I have a US-Style laptop, which is fine, but I also have a UK-style Ergonomic USB keyboard.

As such I usually have the US key layout set, but when I settle in at my desk and use the UK USB keyboard I find myself making stupid mistakes on symbols (normally a pretty good touch typist on either ergo or standard kbd).

Can anyone think of a clean way of setting the keyboard layout based on the inferred layout/USBID of any plugged in Keyboard?

Even having a custom setting such as adding a specific USB ID to a runtime script that checks if its plugged in or not. Can this be done without the user having to logout/in? I remember doing something similar with xorg.conf, but that required logout.

2 Answers 2


You could try writing a udev rule. Plug in your keyboard and type lsusb and write down your keyboard ID, it should look something like

Bus 001 Device 001: ID 13ab:001a name-of-the-keyboard

In this case the 13ab is the vendor ID, and the 001a is the product ID. You can disconnect your keyboard now.

Go to /etc/udev/rules.d/ and create a new file, for example 80-keyboard.rules and write in (replace the idVendor and idProduct in this example with the id of your keyboard):

SUBSYSTEM=="input", ACTION=="add", SUBSYSTEMS=="usb", ATTRS{idVendor}=="13ab", ATTRS{idProduct}=="001a", RUN+="/path/to/connect/script"
SUBSYSTEM=="input", ACTION=="remove", SUBSYSTEMS=="usb", ATTRS{idVendor}=="13ab", ATTRS{idProduct}=="001a", RUN+="/path/to/disconnect/script"

You can't just use the setxkbmap from udev because it does not have the neccessary enviroment variables set. This part is borrowed from this aswer.

Connect script:

/path/to/set-keyboard-layout.sh uk

Disconnect script:

/path/to/set-keyboard-layout.sh us


sleep 1
setxkbmap -layout $1

Don't forget to do chmod +x on all three scripts and change the /home/your-username to your home folder path.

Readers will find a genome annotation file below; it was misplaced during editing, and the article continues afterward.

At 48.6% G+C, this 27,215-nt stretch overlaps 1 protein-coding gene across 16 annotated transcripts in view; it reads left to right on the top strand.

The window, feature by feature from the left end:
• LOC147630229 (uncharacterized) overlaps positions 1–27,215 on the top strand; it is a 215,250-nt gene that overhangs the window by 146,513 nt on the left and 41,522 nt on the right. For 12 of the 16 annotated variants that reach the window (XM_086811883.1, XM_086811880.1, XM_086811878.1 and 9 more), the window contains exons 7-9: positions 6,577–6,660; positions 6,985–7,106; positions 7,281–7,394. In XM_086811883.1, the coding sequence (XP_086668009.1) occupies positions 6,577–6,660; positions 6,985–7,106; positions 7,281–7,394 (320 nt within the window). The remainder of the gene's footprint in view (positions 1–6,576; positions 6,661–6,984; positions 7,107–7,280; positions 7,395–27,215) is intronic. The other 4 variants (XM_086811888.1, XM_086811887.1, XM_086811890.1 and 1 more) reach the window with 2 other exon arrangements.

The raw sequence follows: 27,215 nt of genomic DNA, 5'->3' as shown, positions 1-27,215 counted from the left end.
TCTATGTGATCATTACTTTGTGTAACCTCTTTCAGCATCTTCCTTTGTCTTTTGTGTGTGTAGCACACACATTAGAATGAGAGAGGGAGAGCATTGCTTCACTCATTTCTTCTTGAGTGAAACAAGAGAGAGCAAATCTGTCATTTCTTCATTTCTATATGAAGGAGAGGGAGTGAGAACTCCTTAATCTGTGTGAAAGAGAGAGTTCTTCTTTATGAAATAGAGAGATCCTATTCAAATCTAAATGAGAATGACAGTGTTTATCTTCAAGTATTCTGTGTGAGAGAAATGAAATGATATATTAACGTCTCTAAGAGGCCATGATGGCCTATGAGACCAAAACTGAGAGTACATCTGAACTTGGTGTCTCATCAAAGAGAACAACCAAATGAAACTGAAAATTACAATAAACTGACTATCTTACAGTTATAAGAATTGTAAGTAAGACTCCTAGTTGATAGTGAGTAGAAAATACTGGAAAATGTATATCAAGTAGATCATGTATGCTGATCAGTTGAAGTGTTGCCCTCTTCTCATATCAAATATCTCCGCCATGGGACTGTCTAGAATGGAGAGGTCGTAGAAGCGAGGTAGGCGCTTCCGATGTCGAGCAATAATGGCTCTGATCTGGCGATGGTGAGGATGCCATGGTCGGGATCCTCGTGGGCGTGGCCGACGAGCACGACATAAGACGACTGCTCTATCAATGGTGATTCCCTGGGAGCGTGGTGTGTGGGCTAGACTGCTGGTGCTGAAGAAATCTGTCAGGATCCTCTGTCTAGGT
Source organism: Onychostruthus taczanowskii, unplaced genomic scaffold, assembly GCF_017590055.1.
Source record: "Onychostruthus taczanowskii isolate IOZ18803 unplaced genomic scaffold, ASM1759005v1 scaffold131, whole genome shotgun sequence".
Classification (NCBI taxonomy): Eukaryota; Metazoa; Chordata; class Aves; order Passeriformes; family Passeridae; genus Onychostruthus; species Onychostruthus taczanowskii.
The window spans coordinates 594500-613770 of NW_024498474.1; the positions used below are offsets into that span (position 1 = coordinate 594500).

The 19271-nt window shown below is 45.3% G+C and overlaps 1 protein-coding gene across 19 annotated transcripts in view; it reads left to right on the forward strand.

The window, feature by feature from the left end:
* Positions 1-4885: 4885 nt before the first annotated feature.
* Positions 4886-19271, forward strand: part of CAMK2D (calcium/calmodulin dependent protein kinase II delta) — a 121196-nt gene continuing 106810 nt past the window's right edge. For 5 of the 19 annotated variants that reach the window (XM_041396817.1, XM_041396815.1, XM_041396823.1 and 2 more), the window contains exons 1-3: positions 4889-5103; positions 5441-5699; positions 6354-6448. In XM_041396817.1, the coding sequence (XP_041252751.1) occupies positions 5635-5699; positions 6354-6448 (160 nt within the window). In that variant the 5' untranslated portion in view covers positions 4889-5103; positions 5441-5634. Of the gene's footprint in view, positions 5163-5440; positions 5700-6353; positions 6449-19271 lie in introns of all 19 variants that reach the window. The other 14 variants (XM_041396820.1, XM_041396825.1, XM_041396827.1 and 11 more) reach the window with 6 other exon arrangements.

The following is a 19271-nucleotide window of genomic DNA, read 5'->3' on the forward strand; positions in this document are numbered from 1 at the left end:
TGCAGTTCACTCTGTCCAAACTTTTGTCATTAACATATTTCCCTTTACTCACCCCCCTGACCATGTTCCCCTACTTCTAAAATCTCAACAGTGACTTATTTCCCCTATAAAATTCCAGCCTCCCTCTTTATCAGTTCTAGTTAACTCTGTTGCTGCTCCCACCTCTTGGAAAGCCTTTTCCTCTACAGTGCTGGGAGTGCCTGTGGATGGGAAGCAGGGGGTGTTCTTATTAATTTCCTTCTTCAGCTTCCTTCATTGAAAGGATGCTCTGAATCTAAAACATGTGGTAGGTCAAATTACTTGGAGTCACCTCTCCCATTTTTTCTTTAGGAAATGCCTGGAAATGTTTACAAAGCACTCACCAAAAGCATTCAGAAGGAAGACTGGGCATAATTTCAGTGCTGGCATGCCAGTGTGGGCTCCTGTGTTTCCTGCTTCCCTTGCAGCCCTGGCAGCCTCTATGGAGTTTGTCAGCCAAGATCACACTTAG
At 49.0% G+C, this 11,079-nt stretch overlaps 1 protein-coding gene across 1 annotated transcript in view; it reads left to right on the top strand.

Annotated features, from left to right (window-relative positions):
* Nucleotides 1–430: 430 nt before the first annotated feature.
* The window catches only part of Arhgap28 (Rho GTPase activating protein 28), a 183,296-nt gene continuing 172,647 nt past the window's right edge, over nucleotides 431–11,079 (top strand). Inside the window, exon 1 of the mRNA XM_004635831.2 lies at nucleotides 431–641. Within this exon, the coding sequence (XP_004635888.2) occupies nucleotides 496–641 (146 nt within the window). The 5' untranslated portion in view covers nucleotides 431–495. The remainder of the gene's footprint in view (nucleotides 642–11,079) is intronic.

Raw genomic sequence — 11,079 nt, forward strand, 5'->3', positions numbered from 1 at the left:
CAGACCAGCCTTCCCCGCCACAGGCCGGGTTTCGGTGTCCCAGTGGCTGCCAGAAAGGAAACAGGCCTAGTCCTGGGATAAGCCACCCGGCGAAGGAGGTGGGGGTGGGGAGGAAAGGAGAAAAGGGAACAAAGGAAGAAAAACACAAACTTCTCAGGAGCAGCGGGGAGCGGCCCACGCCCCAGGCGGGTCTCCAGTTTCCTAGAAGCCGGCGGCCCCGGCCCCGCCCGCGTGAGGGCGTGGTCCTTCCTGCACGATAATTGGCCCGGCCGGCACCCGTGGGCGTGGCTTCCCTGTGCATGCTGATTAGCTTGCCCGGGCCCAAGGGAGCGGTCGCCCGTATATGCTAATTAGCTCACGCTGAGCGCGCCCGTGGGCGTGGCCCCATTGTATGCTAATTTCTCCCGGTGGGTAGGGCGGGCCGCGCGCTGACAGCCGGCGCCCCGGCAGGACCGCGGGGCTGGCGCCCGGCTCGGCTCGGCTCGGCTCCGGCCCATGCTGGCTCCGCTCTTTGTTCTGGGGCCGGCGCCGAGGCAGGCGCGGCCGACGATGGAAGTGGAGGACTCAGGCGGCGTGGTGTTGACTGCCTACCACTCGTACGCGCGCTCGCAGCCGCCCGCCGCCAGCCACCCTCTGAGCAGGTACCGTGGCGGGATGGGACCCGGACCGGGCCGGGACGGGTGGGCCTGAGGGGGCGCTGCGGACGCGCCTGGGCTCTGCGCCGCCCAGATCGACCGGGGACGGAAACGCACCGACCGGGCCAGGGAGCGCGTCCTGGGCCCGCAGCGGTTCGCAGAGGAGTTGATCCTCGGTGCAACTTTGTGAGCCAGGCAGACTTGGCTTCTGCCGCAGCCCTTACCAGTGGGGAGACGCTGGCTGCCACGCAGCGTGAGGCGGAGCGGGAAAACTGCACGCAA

Now run sudo service udev restart and plug in your keyboard and see if the layout changes on connect/disconnect.

I've tested this with my usb hdd and it works (except I had block instead of input for subsystem).

  • The disconnect/connect scripts work, however the udev rules do not work at all for me on Ubuntu 17.04. Jul 18, 2017 at 11:20
  • This worked almost fine. The layout automatically switches when you plug in the keyboard but it switches back to the previous layout about two seconds after. I tested it in XUbuntu.
    – Emilio
    Oct 17, 2021 at 13:47

To supplement the excellent answer of jeremija, if you have multiple layouts set up (e.g. using the KDE configuration) and want to retain the ability to switch manually, use xkblayout-state in conjunction with this script:

case $ACTION in
        add) id=1;;
        remove) id=0;;
XAUTHORITY="/home/<username>/.Xauthority" DISPLAY=:0 xkblayout-state set $id

Then you also only need one udev rule, which captures all actions:

SUBSYSTEM=="input", SUBSYSTEMS=="usb", ATTRS{idVendor}=="<idVendor>", ATTRS{idProduct}=="<idProduct>", RUN+="</path/to/script>"

Note that xkblayout-state needs to be in the root-PATH, e.g. /usr/local/bin, since udev rules are run as root. Alternatively you can also specify the full path to its location.

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